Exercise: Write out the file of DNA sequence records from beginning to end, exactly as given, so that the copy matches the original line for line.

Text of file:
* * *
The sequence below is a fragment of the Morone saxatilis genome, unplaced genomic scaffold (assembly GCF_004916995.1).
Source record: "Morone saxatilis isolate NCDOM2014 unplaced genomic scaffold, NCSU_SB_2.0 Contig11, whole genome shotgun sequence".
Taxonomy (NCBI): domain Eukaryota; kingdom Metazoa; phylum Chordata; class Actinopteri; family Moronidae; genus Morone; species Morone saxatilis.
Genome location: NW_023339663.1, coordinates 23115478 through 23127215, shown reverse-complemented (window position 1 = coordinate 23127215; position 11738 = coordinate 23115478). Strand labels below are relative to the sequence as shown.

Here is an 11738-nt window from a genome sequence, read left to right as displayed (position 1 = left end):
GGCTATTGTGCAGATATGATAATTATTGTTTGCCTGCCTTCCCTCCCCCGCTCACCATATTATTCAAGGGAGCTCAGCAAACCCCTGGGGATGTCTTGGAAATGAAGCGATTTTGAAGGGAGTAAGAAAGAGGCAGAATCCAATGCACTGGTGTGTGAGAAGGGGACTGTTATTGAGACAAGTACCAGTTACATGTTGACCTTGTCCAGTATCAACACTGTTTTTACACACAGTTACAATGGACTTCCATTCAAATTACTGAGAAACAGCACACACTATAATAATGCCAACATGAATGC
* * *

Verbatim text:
The sequence below is a fragment of the Morone saxatilis genome, unplaced genomic scaffold (assembly GCF_004916995.1).
Source record: "Morone saxatilis isolate NCDOM2014 unplaced genomic scaffold, NCSU_SB_2.0 Contig11, whole genome shotgun sequence".
Taxonomy (NCBI): domain Eukaryota; kingdom Metazoa; phylum Chordata; class Actinopteri; family Moronidae; genus Morone; species Morone saxatilis.
Genome location: NW_023339663.1, coordinates 23115478 through 23127215, shown reverse-complemented (window position 1 = coordinate 23127215; position 11738 = coordinate 23115478). Strand labels below are relative to the sequence as shown.

Here is an 11738-nt window from a genome sequence, read left to right as displayed (position 1 = left end):
GGCTATTGTGCAGATATGATAATTATTGTTTGCCTGCCTTCCCTCCCCCGCTCACCATATTATTCAAGGGAGCTCAGCAAACCCCTGGGGATGTCTTGGAAATGAAGCGATTTTGAAGGGAGTAAGAAAGAGGCAGAATCCAATGCACTGGTGTGTGAGAAGGGGACTGTTATTGAGACAAGTACCAGTTACATGTTGACCTTGTCCAGTATCAACACTGTTTTTACACACAGTTACAATGGACTTCCATTCAAATTACTGAGAAACAGCACACACTATAATAATGCCAACATGAATGC